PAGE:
I had some time to think tonight as I painstakingly harvested aphids from the subdivision’s rose bushes. I couldn’t just snip buds off like I do with my rosebush, so it took more time than I wanted. Yup, my new title is aphid herder. I know everyone walking their dog or driving by was probably wondering what the crazy lady was doing to the rose bushes. “I’m not destroying them, I promise!”
Why aphids, you might ask? Because Petsmart (whom I truly hate right now) has been out of wingless fruit flies for a week and our ladybug larvae are voraciously hungry. So…aphids. Next time I’m taking a paintbrush – it’s easier to scrape them off without squishing them. No one told me just how much these things could eat!
I read an interesting article the other day (and of course, I’m going to share it) comparing autistics to prodigies. The conclusions were interesting. But that’s not what struck me the most. No, what made the most impact for me was what the mom of the child featured in the article did.
Her son was diagnosed with autism at age 3 – they ran through all the different therapies and techniques. It was intensive, brutally so. We’ve been through ABA therapy for the Engineer, and I can tell you that even with a mild schedule (20 hours a week) it was still wearing. And this mom made a difficult choice: she stopped the therapies.
Her child was fascinated by shadow and light. He would hyperfocus for hours watching the play of light and water. And she decided to not only let him do it, but to help him explore his interests.
Now, most parents, when faced with this kind of behavior, would panic. They would try to get the child to switch to a different activity. Try to force the child to be “normal.” After all, isn’t that what ABA therapy is? Dog training combined with goals of “normal” behavior?
This parent followed her gut. And in this case – not all cases, mind you – it worked. Don’t believe me? Listen to the now-16-year-old’s TED talk for yourself. He’s articulate. He’s brilliant. He’s autistic. And he says that:
“… he’s capable of advanced physics not in spite of his autism but because of it.”
Paula Spencer Scott, Kinstantly
What struck me was that the child was focusing on details that we adults don’t see – things that are incredibly beautiful, but are often overlooked. Because he did it so intently it was labeled bad, undesirable, abnormal. I think that’s profoundly sad.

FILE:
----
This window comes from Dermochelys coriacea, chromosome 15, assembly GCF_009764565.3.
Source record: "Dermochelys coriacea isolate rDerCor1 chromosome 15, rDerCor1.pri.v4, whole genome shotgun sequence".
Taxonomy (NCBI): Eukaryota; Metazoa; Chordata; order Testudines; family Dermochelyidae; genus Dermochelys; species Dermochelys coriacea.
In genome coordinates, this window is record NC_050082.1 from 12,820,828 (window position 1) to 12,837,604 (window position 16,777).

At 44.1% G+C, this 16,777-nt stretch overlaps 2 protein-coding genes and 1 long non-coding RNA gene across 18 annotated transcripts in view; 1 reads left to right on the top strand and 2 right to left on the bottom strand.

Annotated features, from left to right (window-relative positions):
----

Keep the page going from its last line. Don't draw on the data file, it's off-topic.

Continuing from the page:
We celebrate adults who can see the beautiful differences and share them with us – they’re called artists. But a 3-year-old isn’t old enough to share that. They can barely articulate what they’re seeing, and certainly not what they’re feeling about it. It’s tough to be aware of so much and not being able to share it.
Reading this article made me realize why I’ve been so reluctant to push the Engineer to restart his ABA therapy. We had to change providers because of scheduling issues, and haven’t been able to find anyone else who will work with us. And honestly, I haven’t been trying very hard. This is why.
Doing that much therapy keeps the Engineer from following his interests. Since we quit therapy, we’ve seen improvements, we’ve seen a rise in creativity, and we’ve seen a new maturity level in him. Sure, I can’t conclusively link the results with ending therapy, but I know how important his time is to him. He’s used to learning, exploring, and creating when he has an inspiration. Therapy constricted that. Therapy was limited to the same, boring set of toys, games, and worksheets.
I’ve been so focused on “fixing” the Engineer that I’ve overlooked a simple fact: maybe he doesn’t need to be fixed. Maybe he just needs support and encouragement. Maybe he needs to be taught and challenged. Perhaps limiting his exposure to stressful situations is paying off.
I don’t have all the answers. As soon as I think I might understand what’s going on inside his brain just a little, something else happens and I’m back to playing catch-up and feeling helpless.
But I do know this: I will support him. I will help him learn more about his interests. And I will love him.
This week, that means staying up until 2 a.m. compiling photographs of carnivorous plants for him. Setting up a field trip to a carnivorous plant nursery. Planning a terrarium complete with bugs. Watching 20 different videos of plants trapping and consuming bugs and the occasional frog.
He doesn’t need to be fixed – he’s just fine the way he is!